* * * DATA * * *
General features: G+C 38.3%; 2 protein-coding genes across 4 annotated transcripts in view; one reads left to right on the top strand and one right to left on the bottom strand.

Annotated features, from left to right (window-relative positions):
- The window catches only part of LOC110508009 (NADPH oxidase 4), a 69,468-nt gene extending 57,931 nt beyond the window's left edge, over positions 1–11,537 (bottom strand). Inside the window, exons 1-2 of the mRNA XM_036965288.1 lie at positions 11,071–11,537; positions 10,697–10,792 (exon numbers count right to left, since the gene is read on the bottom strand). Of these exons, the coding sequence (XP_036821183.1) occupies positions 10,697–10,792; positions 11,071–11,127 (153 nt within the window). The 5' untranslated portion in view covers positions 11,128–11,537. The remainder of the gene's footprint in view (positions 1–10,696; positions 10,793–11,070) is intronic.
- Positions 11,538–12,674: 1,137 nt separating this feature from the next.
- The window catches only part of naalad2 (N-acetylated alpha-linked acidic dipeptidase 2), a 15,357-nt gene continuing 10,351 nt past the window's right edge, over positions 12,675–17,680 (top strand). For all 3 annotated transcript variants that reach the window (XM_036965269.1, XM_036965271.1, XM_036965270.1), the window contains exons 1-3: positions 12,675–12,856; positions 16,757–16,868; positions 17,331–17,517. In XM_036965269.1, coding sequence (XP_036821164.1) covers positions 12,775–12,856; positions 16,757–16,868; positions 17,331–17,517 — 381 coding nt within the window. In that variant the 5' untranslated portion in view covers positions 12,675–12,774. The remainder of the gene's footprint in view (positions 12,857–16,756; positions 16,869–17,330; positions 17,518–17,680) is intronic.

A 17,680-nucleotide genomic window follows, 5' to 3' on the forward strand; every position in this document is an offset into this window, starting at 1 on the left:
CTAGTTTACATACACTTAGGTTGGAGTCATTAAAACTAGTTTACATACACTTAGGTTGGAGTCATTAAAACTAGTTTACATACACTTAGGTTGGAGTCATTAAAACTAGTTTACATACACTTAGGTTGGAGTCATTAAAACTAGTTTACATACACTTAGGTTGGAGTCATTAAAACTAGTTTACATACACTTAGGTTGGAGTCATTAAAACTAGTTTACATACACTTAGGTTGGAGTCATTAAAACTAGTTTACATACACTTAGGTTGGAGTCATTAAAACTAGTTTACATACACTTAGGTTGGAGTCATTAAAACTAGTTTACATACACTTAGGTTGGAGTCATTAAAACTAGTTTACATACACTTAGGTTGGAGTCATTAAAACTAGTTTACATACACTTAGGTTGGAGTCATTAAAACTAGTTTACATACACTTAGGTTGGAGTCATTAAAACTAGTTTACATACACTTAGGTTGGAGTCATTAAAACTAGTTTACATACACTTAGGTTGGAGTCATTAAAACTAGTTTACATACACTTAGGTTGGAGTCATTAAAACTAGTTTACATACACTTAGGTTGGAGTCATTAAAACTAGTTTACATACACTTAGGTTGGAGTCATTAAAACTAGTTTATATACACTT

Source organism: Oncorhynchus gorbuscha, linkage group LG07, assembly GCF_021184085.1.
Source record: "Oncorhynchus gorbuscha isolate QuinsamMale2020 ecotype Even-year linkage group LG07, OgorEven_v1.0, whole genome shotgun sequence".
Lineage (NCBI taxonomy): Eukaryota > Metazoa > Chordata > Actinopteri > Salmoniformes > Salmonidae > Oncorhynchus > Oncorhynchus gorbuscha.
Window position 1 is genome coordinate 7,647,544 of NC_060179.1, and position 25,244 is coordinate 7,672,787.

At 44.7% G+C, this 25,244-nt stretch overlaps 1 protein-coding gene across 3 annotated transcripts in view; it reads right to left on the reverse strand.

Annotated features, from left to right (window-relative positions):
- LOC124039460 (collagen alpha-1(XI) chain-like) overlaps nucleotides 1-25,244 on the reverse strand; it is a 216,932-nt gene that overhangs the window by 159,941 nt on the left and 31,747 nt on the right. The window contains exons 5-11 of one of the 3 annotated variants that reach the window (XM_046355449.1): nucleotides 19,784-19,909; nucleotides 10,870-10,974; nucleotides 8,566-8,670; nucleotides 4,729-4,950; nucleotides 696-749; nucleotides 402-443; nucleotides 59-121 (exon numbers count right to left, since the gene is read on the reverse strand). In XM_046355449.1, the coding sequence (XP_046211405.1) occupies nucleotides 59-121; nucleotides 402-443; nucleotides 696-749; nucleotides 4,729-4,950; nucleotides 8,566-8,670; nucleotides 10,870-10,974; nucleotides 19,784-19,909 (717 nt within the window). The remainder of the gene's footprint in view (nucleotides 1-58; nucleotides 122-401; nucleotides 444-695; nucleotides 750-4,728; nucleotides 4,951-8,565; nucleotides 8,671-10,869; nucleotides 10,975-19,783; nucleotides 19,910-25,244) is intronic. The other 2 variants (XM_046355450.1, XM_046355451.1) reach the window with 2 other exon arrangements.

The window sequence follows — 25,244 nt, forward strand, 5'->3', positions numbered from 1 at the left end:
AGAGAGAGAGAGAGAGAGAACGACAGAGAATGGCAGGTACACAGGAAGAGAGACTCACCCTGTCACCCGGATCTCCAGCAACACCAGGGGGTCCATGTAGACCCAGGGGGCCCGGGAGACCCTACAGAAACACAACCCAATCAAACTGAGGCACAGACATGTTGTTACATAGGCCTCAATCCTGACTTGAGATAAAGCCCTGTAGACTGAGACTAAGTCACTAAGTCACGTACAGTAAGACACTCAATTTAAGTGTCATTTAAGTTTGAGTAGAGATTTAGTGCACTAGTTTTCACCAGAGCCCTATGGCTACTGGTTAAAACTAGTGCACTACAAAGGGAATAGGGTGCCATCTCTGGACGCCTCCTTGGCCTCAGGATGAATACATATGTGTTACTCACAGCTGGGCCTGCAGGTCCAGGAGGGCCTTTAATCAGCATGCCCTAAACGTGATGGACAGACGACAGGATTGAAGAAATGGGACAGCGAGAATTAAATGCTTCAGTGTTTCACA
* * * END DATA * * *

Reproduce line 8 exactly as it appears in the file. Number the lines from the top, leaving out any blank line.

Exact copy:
Source organism: Oncorhynchus gorbuscha, linkage group LG07, assembly GCF_021184085.1.